Travel by Mode

Travel by Mode

Personal vehicles1 are the predominant means by which people travel in the United States on a daily basis. In 2001, 87 percent of person trips and 88 percent of person-miles were made in personal vehicles (figure 29 and figure 30). Walking and riding a bicycle accounted for almost 10 percent oftrips and less than 1 percent of miles. Both transit and school bus trips accounted for 2 percent each of trips and 1 percent each of miles, whereas only 0.1 percent of all daily trips but 8 percent of miles were made by air2 [1].

Within the personal vehicle category, in 2001 passenger cars were still the most widely used, accounting for 59 percent of person trips and 55 percent of person-miles. Vans and sport utility vehicles were used for 27 percent of trips and miles. Pickup trucks accounted for 15 percent of miles and 13 percent of trips. Together, other trucks, recreational vehicles, and motorcycles were used for almost 1 percent of trips and 3 percent of miles [1].

In the 2001 National Household Travel Survey, the definition of transit includes buses (but excludes charter, tour, and intercity buses, school buses, and shuttle buses), subway or elevated rail, street car and trolley car, commuter train, and waterborne passenger lines and ferries. Buses were the most widely used transit vehicle (67 percent of transit person trips and 53 percent of transit person-miles). Subway or elevated rail was the second most widely used, accounting for about one-quarter of these trips and miles. Commuter trains were used for only 6 percent of transit trips but because of the relatively long trip distances involved, accounted for 18 percent of the transit person-miles.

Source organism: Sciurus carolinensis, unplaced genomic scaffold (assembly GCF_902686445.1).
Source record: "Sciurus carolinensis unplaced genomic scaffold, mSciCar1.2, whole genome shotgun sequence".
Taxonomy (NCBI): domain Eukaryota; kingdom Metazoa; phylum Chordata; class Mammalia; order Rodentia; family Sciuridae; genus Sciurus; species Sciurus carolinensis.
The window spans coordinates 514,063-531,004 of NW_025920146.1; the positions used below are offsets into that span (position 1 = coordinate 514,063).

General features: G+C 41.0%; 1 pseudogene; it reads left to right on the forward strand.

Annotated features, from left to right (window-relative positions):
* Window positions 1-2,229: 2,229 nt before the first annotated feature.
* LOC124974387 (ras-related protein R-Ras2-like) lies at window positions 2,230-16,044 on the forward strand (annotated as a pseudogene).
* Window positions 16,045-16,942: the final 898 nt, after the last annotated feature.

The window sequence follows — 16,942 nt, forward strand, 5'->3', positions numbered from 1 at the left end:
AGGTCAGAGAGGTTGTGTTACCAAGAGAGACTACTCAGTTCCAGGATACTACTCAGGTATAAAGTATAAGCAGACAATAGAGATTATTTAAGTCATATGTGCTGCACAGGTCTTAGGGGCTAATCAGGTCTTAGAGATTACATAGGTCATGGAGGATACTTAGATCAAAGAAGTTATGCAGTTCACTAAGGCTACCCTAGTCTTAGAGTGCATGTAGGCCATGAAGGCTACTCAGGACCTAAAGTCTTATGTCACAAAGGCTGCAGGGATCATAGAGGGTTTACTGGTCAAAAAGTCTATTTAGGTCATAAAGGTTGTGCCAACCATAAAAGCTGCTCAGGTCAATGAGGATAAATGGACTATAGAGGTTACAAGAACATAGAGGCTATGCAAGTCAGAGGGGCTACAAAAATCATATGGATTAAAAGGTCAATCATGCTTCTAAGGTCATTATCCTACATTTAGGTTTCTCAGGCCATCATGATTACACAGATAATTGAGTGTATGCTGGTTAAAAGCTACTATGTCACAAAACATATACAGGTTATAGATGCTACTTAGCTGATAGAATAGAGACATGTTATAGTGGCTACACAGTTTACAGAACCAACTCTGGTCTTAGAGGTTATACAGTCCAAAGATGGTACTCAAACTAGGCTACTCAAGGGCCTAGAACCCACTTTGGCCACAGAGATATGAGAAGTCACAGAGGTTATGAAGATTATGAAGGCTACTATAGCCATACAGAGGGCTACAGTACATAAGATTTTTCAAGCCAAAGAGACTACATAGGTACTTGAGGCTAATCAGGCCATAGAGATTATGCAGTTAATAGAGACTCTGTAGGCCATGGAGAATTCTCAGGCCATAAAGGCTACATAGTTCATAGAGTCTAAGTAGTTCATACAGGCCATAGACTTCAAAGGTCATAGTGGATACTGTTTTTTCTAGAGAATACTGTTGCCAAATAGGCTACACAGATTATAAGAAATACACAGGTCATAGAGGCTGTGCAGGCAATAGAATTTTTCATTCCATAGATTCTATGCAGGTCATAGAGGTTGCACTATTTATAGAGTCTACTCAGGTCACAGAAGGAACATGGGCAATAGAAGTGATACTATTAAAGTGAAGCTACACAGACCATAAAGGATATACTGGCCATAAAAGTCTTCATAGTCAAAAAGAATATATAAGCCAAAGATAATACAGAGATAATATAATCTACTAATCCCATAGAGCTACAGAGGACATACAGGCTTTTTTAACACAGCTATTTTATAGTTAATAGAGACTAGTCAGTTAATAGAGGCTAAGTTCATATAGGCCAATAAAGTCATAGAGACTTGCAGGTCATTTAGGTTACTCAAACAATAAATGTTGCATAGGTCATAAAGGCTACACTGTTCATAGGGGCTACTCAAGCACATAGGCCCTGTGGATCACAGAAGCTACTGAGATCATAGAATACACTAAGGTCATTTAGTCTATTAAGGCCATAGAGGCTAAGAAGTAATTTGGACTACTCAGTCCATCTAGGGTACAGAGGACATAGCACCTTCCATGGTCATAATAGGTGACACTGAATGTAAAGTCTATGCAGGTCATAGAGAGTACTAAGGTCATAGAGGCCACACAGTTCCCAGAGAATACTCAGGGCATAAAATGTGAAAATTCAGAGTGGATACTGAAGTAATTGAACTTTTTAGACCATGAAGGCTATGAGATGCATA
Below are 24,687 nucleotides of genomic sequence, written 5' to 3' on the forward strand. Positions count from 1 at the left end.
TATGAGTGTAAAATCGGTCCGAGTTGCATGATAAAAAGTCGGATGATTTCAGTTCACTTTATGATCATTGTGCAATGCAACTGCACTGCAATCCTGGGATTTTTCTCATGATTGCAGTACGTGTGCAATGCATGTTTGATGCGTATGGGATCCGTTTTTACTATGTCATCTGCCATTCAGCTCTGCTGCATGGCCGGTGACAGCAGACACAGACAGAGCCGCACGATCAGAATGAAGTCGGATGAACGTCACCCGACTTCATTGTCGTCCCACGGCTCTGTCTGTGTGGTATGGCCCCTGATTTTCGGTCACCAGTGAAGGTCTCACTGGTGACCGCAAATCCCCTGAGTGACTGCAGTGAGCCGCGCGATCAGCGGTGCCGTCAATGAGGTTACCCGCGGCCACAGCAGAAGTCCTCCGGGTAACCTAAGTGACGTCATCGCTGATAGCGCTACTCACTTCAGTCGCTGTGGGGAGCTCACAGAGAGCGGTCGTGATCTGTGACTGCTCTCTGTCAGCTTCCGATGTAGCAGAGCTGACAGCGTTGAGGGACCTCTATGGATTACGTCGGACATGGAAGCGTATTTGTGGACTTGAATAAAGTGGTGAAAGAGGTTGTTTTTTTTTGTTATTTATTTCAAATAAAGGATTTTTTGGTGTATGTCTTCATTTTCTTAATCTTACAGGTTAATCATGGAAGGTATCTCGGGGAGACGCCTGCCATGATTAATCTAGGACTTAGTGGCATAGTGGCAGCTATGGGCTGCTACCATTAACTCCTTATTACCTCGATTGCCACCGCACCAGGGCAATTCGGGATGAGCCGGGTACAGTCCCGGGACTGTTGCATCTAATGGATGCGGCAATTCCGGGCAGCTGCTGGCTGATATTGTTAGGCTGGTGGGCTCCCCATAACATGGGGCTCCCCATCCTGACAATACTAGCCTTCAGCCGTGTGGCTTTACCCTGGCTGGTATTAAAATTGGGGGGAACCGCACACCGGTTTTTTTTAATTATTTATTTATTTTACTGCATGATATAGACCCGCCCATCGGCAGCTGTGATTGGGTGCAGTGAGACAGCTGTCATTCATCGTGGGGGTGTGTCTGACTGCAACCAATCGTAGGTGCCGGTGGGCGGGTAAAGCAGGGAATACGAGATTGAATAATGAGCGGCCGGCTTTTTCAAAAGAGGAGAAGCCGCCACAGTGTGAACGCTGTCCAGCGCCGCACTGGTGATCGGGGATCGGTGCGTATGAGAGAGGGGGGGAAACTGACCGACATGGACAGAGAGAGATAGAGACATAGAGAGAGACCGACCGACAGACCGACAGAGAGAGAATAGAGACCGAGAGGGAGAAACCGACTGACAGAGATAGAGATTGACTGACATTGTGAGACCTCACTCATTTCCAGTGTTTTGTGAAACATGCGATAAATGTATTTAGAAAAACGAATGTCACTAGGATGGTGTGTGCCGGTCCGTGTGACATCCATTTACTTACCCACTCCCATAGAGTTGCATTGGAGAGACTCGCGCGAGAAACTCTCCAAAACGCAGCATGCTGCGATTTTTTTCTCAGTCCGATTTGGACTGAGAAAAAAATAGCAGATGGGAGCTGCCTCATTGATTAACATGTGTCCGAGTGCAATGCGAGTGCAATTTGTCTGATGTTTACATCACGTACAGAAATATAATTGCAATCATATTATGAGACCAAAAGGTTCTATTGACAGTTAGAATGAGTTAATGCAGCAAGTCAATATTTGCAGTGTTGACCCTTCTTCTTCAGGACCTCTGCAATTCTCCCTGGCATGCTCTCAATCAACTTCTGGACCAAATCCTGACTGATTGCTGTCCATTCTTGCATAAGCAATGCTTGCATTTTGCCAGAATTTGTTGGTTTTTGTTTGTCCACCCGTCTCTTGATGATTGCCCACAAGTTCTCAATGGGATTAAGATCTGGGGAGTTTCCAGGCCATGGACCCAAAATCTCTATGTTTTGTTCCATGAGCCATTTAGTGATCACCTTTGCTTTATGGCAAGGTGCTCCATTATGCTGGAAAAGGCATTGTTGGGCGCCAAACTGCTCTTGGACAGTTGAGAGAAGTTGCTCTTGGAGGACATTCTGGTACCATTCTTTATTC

Source

1. U.S. Department of Transportation, Bureau of Transportation Statistics and Federal Highway Administration, 2001 National Household Travel Survey, Preliminary Data Release Version 1 (day trip data only), available at http://nhts.ornl.gov, as of January 2003.

1 Personal vehicles include passenger cars, vans, sport utility vehicles, pickup trucks, other trucks, recreational vehicles (not including boats), and motorcycles.

2 The 2001 National Household Travel Survey “travel period” data were not available when this report was prepared. Without these data, vacation trips and travel by air tend to be underrepresented.